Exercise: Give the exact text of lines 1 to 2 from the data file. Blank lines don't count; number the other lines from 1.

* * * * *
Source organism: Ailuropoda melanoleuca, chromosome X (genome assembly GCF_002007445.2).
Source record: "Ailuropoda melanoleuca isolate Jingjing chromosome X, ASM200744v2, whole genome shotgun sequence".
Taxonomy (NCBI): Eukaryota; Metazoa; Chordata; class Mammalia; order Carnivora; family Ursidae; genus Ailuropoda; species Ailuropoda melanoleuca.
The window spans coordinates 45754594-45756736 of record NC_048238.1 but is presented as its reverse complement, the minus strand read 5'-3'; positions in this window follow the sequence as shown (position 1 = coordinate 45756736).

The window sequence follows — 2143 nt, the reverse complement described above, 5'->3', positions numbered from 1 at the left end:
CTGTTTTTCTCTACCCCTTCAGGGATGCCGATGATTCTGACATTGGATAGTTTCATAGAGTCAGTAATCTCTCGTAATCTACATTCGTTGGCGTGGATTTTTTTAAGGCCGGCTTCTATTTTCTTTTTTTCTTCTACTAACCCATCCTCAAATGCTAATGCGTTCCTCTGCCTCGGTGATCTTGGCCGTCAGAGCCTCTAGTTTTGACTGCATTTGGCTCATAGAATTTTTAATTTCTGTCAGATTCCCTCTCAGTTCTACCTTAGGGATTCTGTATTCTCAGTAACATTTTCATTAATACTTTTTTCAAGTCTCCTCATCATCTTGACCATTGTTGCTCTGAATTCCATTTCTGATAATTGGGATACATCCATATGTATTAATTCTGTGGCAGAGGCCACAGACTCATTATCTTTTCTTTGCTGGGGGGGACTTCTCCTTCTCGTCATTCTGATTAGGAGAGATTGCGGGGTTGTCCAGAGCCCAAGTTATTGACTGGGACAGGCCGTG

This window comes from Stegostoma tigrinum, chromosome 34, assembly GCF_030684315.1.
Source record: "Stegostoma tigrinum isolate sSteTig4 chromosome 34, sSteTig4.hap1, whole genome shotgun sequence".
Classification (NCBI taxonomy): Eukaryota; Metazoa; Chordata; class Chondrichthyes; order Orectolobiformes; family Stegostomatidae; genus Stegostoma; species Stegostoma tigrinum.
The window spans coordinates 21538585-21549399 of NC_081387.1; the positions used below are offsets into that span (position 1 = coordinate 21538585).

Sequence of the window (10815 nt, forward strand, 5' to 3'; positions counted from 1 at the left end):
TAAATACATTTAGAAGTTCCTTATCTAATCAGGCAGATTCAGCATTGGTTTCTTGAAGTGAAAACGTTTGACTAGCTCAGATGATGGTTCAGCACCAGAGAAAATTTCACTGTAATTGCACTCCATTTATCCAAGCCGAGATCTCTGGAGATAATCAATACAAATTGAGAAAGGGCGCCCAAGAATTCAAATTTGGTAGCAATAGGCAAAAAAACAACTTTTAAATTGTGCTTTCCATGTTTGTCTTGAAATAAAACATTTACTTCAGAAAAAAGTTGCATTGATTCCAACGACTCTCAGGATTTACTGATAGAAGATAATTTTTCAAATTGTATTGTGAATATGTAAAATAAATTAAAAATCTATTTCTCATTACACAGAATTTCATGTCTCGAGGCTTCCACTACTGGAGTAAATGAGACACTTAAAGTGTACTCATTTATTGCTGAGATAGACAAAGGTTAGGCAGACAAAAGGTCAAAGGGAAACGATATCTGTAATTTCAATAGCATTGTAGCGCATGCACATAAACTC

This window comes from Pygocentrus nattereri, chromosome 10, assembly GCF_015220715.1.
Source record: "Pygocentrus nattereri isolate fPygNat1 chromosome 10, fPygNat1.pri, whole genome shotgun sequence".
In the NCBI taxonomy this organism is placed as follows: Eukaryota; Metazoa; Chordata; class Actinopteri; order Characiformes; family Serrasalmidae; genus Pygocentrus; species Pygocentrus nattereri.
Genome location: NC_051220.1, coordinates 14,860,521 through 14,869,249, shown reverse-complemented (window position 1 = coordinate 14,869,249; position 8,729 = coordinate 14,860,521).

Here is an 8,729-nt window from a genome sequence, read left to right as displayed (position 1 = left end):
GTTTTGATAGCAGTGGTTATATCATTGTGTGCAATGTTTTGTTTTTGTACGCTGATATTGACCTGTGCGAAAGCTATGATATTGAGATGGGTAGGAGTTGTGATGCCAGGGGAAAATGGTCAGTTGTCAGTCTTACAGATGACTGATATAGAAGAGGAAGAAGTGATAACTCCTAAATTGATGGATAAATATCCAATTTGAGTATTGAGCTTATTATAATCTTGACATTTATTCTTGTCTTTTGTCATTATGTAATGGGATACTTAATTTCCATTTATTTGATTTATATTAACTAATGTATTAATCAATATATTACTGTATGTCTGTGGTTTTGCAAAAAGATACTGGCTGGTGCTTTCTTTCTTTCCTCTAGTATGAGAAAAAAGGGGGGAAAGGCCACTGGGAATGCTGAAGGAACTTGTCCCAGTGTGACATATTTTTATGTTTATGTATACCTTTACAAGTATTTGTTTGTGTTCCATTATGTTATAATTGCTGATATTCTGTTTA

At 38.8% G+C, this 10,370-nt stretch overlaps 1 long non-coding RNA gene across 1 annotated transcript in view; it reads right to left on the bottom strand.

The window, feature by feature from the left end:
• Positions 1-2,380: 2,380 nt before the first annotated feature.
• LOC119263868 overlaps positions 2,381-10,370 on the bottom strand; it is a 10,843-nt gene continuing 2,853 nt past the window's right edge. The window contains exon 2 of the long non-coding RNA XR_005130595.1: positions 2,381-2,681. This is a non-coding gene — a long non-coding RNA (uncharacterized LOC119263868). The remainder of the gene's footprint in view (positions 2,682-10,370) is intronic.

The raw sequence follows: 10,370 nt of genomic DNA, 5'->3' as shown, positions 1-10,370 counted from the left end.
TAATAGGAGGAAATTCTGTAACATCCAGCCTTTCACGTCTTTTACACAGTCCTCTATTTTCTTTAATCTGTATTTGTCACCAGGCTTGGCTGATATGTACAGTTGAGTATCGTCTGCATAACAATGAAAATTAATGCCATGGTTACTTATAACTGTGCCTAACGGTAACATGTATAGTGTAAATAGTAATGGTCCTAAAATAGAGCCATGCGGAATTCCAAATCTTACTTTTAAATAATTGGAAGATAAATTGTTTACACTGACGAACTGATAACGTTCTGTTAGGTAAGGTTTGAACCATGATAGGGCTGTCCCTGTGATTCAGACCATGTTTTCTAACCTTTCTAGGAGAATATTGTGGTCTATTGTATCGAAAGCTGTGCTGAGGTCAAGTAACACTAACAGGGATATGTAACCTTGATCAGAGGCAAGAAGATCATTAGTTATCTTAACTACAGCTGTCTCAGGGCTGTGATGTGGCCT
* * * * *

Source organism: Ailuropoda melanoleuca, chromosome X (genome assembly GCF_002007445.2).
Source record: "Ailuropoda melanoleuca isolate Jingjing chromosome X, ASM200744v2, whole genome shotgun sequence".